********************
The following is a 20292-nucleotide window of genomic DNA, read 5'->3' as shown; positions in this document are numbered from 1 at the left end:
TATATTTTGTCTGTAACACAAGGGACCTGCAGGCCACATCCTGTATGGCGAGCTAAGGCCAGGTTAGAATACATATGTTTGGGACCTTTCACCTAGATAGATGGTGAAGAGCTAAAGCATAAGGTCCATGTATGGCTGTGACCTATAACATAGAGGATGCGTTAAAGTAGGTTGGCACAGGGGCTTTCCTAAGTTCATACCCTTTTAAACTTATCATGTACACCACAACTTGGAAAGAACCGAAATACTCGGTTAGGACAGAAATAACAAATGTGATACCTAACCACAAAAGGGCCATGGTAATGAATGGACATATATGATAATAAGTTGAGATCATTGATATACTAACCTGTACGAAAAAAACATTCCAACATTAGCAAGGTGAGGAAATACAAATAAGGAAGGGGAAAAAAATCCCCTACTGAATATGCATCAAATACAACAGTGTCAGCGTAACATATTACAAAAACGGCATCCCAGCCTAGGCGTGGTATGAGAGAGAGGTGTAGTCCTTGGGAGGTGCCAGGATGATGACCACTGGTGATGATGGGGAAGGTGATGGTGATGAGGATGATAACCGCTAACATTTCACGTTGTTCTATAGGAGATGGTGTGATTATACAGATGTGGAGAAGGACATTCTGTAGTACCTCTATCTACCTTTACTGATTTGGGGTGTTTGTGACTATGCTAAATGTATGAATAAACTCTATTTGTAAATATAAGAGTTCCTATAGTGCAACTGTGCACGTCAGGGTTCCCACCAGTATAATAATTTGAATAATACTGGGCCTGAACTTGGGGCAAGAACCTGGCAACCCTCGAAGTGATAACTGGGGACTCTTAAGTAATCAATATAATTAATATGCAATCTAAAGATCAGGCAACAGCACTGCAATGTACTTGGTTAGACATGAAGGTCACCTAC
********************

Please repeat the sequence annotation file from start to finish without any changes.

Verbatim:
The following is a 20292-nucleotide window of genomic DNA, read 5'->3' as shown; positions in this document are numbered from 1 at the left end:
TATATTTTGTCTGTAACACAAGGGACCTGCAGGCCACATCCTGTATGGCGAGCTAAGGCCAGGTTAGAATACATATGTTTGGGACCTTTCACCTAGATAGATGGTGAAGAGCTAAAGCATAAGGTCCATGTATGGCTGTGACCTATAACATAGAGGATGCGTTAAAGTAGGTTGGCACAGGGGCTTTCCTAAGTTCATACCCTTTTAAACTTATCATGTACACCACAACTTGGAAAGAACCGAAATACTCGGTTAGGACAGAAATAACAAATGTGATACCTAACCACAAAAGGGCCATGGTAATGAATGGACATATATGATAATAAGTTGAGATCATTGATATACTAACCTGTACGAAAAAAACATTCCAACATTAGCAAGGTGAGGAAATACAAATAAGGAAGGGGAAAAAAATCCCCTACTGAATATGCATCAAATACAACAGTGTCAGCGTAACATATTACAAAAACGGCATCCCAGCCTAGGCGTGGTATGAGAGAGAGGTGTAGTCCTTGGGAGGTGCCAGGATGATGACCACTGGTGATGATGGGGAAGGTGATGGTGATGAGGATGATAACCGCTAACATTTCACGTTGTTCTATAGGAGATGGTGTGATTATACAGATGTGGAGAAGGACATTCTGTAGTACCTCTATCTACCTTTACTGATTTGGGGTGTTTGTGACTATGCTAAATGTATGAATAAACTCTATTTGTAAATATAAGAGTTCCTATAGTGCAACTGTGCACGTCAGGGTTCCCACCAGTATAATAATTTGAATAATACTGGGCCTGAACTTGGGGCAAGAACCTGGCAACCCTCGAAGTGATAACTGGGGACTCTTAAGTAATCAATATAATTAATATGCAATCTAAAGATCAGGCAACAGCACTGCAATGTACTTGGTTAGACATGAAGGTCACCTAC